Friendship can be defined as pleasure in the company of others, it is a reciprocal relationship in that support is expected to flow both ways. Friendships give children a context to learn social skills, they learn about themselves and other people, they provide emotional and learning resources and they provide models for subsequent relationships.
If you are worried about your child’s friendships, there are a few things you can do. It’s important to start by considering whether your child is someone who requires many friends. Some more introverted children prefer few friends compared to other more extroverted children. Some children also establish closer friendships with peers outside of the school setting, possibly even on-line. Keep in mind that the virtual world is just like the real world and children will need appropriate levels of parental supervision and support.
The following things may seem obvious to parents who have had many years to develop their social skills, but it is worth thinking about whether your child is able to do the things expected of a friend? Does your child’s body language invite others to interact? Do they know how to establish appropriate eye contact? Do they have an open posture and an inviting facial expression? Does your child sound friendly, expressive and pleasant? What is your child’s tone, pitch, rate and volume? Does your child have a range of appropriate greetings and introductions they can use in different situations? Do they know how to start conversations? Do they have a range of simple questions or topics that they can talk about? When they engage in a conversation, do they know how to answer a question, do they take turns allowing the other person to speak? I frequently use the analogy of a dance when talking about parenting. It’s important to be there to provide support when needed but equally important to stand back a little to allow them to give it a go alone. Ensure that there is the right balance between under and over involvement of parents.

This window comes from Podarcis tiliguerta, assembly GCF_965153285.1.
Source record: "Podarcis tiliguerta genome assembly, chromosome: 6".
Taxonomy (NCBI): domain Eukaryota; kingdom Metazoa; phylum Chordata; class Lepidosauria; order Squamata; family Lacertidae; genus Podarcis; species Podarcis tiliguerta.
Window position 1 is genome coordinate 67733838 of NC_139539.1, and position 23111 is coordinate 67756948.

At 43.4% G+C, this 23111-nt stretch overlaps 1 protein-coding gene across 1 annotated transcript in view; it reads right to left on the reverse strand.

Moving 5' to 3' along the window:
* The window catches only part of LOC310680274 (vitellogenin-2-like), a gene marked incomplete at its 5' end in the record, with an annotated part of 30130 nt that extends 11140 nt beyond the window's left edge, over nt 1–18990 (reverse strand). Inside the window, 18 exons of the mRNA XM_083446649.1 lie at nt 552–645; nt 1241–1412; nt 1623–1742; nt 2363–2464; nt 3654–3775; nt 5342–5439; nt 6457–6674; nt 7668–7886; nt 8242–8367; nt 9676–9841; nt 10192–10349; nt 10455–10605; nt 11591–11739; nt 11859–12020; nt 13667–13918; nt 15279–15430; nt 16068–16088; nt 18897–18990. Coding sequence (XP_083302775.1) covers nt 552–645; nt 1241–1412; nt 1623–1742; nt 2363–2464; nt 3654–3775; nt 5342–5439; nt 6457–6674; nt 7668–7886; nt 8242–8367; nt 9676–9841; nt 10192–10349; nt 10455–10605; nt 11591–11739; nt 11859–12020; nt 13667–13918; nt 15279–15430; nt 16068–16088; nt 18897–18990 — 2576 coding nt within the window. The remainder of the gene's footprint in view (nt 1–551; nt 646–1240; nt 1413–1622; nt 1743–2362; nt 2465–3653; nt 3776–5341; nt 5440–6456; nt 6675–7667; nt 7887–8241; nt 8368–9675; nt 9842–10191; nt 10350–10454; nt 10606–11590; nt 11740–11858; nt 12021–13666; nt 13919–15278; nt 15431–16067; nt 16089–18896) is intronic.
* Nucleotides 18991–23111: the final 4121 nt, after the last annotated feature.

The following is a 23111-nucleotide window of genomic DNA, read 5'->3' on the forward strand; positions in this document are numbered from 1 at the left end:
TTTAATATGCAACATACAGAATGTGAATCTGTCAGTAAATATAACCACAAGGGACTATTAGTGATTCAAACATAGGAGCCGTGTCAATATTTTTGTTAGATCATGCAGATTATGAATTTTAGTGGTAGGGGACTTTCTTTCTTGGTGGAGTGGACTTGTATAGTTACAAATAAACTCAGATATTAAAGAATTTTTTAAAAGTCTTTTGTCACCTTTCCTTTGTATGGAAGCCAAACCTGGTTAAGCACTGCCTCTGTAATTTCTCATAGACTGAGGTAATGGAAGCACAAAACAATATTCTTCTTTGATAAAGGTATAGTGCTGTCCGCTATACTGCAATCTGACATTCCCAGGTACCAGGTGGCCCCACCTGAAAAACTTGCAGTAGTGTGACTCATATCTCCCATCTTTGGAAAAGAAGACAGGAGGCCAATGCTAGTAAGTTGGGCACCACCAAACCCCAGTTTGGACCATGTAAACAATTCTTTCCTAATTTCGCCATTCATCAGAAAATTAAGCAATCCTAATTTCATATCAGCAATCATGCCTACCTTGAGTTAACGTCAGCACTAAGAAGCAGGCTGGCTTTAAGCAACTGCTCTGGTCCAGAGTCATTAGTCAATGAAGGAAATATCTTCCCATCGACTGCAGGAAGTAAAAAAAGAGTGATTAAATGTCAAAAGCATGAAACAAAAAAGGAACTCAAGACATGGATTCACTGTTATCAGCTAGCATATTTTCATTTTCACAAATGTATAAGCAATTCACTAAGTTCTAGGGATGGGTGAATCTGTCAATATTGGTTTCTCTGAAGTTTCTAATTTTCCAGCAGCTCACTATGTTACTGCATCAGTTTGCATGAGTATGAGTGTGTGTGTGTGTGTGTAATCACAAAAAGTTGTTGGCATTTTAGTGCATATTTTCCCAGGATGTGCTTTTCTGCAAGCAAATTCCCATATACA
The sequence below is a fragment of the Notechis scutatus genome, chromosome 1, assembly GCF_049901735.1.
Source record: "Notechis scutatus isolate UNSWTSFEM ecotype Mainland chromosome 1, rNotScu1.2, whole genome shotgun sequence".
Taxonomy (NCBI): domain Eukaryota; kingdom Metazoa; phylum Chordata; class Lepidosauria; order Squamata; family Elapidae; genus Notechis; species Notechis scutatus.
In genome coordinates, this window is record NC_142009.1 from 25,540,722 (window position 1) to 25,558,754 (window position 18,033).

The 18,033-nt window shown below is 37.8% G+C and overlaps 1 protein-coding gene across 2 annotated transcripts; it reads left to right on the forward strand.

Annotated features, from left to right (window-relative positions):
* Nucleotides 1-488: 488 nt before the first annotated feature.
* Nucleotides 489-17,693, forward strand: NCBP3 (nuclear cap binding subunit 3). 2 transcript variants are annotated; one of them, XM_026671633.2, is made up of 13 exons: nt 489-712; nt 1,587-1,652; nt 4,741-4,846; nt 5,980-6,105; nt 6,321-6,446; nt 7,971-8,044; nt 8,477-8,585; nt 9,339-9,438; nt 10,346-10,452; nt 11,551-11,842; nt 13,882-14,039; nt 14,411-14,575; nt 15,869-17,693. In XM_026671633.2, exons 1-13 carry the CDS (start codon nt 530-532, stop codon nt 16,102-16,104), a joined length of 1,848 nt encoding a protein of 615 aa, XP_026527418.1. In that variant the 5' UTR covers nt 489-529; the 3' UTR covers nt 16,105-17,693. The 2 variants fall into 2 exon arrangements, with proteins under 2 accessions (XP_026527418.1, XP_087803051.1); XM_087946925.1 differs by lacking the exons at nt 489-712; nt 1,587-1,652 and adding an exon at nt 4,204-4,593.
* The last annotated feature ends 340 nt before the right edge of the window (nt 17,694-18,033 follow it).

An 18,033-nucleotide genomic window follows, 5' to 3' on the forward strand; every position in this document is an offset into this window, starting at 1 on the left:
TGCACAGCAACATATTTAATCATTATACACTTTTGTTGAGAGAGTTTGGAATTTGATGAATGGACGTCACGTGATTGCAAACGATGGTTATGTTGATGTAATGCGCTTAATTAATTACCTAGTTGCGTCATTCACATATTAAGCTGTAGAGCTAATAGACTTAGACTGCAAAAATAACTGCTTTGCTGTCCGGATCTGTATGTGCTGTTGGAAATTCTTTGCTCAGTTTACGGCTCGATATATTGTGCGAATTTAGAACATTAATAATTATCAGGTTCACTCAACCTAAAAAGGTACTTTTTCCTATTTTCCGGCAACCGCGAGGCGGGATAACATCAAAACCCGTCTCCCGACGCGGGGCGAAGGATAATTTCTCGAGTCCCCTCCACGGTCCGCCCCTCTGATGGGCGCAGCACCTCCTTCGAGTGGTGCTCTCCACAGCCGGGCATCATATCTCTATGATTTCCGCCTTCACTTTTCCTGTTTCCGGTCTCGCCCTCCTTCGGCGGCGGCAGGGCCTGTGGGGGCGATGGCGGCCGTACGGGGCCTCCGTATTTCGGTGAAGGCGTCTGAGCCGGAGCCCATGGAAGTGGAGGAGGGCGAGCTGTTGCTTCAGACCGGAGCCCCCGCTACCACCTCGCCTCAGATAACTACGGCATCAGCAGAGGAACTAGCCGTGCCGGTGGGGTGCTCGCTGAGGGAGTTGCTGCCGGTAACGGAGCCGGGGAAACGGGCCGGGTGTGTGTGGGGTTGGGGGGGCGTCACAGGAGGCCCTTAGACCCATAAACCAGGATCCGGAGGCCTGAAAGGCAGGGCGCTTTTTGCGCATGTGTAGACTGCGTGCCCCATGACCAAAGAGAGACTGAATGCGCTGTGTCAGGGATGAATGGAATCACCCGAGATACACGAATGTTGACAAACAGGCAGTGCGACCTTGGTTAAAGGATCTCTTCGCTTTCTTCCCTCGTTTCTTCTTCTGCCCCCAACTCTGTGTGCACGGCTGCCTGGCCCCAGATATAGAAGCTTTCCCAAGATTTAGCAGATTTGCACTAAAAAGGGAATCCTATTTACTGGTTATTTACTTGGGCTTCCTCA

Provide praise to your child as they learn and practice their skills. Offer opportunities for them to self-reflect on how things went. Keep a growth mindset. Any difficulties should be a learning opportunity. What could we do differently? Who could help?
Robyn Stead, Child Psychologist and Educator, lives and works in central Auckland.